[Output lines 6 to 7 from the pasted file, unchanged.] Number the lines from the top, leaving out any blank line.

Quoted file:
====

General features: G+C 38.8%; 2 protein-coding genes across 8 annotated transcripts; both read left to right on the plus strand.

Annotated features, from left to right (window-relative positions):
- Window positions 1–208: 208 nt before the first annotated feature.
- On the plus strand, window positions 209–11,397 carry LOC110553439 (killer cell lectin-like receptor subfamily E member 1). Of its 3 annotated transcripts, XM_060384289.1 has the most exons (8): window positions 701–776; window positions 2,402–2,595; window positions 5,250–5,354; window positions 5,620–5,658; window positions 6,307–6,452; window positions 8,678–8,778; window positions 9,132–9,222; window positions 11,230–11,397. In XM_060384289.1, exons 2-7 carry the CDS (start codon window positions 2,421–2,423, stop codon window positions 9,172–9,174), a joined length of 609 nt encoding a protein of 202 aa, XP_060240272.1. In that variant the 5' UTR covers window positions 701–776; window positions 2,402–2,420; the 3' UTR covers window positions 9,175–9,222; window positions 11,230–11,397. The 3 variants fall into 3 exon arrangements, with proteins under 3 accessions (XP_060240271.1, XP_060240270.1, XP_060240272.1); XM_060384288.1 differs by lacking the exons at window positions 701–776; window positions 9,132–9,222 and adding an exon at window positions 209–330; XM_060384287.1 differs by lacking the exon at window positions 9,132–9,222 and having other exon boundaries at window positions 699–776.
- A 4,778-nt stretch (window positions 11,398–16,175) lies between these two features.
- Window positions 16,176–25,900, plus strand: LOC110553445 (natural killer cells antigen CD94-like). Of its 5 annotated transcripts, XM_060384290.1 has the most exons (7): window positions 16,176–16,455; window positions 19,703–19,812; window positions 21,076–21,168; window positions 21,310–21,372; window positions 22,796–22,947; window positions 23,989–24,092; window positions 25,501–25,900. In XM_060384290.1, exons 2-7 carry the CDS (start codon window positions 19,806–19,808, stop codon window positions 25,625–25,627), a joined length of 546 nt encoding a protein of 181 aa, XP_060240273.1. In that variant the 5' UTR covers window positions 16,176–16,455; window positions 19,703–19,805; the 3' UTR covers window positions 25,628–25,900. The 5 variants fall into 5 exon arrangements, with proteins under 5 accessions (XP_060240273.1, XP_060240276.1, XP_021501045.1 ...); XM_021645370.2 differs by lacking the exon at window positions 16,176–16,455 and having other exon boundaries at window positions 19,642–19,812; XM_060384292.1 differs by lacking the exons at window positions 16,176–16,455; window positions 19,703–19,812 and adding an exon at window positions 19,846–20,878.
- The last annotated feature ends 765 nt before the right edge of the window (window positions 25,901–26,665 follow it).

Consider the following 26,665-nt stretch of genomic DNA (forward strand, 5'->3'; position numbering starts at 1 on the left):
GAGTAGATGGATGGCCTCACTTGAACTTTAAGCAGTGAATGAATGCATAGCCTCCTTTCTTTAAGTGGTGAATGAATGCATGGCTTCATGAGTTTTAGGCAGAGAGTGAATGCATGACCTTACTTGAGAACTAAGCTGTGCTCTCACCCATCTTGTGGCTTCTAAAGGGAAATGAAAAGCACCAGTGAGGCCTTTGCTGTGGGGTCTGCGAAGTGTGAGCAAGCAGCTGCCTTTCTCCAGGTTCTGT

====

- Window positions 16,176–25,900, plus strand: LOC110553445 (natural killer cells antigen CD94-like). Of its 5 annotated transcripts, XM_060384290.1 has the most exons (7): window positions 16,176–16,455; window positions 19,703–19,812; window positions 21,076–21,168; window positions 21,310–21,372; window positions 22,796–22,947; window positions 23,989–24,092; window positions 25,501–25,900. In XM_060384290.1, exons 2-7 carry the CDS (start codon window positions 19,806–19,808, stop codon window positions 25,625–25,627), a joined length of 546 nt encoding a protein of 181 aa, XP_060240273.1. In that variant the 5' UTR covers window positions 16,176–16,455; window positions 19,703–19,805; the 3' UTR covers window positions 25,628–25,900. The 5 variants fall into 5 exon arrangements, with proteins under 5 accessions (XP_060240273.1, XP_060240276.1, XP_021501045.1 ...); XM_021645370.2 differs by lacking the exon at window positions 16,176–16,455 and having other exon boundaries at window positions 19,642–19,812; XM_060384292.1 differs by lacking the exons at window positions 16,176–16,455; window positions 19,703–19,812 and adding an exon at window positions 19,846–20,878.
- The last annotated feature ends 765 nt before the right edge of the window (window positions 25,901–26,665 follow it).